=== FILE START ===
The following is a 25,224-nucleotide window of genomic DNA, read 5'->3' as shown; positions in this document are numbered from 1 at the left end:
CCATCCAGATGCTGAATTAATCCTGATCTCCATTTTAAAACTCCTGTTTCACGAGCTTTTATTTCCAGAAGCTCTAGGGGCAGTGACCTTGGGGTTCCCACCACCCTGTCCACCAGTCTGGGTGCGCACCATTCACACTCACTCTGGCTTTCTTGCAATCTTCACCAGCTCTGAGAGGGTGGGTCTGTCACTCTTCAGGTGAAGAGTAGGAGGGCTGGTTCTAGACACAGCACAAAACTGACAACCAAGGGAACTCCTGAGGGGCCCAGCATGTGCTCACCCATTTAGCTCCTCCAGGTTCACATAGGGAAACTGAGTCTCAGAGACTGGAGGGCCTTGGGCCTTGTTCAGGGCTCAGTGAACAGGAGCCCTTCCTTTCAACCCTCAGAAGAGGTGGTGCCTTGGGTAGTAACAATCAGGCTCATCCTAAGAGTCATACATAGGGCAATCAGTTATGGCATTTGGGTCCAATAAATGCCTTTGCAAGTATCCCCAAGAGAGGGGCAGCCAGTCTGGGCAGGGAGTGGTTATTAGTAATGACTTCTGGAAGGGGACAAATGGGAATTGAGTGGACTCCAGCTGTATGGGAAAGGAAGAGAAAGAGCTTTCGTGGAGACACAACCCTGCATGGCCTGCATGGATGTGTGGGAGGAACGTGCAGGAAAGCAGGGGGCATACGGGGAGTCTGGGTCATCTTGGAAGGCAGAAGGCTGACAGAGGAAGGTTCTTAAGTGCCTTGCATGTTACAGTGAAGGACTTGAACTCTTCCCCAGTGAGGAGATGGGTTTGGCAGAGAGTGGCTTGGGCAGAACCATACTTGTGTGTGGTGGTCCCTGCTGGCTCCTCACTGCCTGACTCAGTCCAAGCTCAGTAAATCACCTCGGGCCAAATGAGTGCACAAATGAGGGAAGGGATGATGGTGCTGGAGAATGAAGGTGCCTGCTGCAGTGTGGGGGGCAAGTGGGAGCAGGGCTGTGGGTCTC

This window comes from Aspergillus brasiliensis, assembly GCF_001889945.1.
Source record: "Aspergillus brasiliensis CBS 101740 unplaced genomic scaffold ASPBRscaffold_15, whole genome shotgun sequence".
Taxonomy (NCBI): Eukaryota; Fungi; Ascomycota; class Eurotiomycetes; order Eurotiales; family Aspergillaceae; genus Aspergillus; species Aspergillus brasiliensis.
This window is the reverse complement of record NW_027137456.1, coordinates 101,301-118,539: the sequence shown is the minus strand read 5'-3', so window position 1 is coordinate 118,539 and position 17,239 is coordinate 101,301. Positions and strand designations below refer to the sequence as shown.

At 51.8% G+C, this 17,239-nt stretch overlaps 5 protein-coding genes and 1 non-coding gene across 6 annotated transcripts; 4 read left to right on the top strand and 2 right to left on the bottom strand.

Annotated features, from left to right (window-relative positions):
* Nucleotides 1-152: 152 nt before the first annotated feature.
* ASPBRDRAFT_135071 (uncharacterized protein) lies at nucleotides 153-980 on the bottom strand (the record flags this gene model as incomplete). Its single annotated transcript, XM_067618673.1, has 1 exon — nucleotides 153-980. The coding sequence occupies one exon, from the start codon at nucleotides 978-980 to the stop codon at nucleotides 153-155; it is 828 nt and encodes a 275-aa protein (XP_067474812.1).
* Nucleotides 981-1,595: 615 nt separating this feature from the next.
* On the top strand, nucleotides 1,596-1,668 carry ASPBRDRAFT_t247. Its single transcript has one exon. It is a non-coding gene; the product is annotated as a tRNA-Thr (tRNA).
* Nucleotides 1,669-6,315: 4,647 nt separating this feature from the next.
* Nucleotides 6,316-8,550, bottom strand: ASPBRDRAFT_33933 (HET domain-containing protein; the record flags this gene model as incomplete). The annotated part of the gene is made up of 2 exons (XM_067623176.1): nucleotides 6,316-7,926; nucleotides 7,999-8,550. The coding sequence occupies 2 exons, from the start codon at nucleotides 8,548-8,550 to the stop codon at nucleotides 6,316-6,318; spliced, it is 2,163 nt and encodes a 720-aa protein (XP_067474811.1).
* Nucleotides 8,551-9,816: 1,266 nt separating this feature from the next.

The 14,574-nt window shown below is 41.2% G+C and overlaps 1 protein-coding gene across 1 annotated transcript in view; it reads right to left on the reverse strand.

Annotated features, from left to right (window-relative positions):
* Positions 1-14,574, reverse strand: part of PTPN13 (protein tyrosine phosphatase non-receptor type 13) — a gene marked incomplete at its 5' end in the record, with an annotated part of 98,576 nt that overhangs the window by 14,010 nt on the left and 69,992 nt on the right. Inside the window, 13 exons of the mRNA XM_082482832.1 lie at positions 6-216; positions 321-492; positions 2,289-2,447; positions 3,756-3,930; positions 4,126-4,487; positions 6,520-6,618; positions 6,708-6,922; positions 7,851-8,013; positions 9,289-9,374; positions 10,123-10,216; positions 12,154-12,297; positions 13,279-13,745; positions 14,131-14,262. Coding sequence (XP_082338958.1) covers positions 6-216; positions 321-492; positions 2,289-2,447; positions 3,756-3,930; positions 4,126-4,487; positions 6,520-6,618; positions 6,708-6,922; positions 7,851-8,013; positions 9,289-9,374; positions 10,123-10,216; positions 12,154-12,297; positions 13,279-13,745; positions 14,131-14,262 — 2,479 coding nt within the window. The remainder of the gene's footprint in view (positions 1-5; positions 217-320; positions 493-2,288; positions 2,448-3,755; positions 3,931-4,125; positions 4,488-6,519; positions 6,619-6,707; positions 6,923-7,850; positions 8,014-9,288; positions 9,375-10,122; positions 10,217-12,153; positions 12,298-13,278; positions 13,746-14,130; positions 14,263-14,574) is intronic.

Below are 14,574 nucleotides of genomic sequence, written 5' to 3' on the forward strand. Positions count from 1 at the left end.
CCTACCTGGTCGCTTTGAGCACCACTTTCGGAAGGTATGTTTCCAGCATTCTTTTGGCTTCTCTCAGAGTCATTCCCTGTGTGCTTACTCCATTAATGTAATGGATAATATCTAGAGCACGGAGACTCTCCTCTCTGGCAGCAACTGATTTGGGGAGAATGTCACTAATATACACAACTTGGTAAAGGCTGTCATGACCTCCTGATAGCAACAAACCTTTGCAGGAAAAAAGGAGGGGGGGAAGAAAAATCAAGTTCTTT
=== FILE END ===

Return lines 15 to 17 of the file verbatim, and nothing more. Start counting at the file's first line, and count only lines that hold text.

* Nucleotides 8,551-9,816: 1,266 nt separating this feature from the next.

The 14,574-nt window shown below is 41.2% G+C and overlaps 1 protein-coding gene across 1 annotated transcript in view; it reads right to left on the reverse strand.

Annotated features, from left to right (window-relative positions):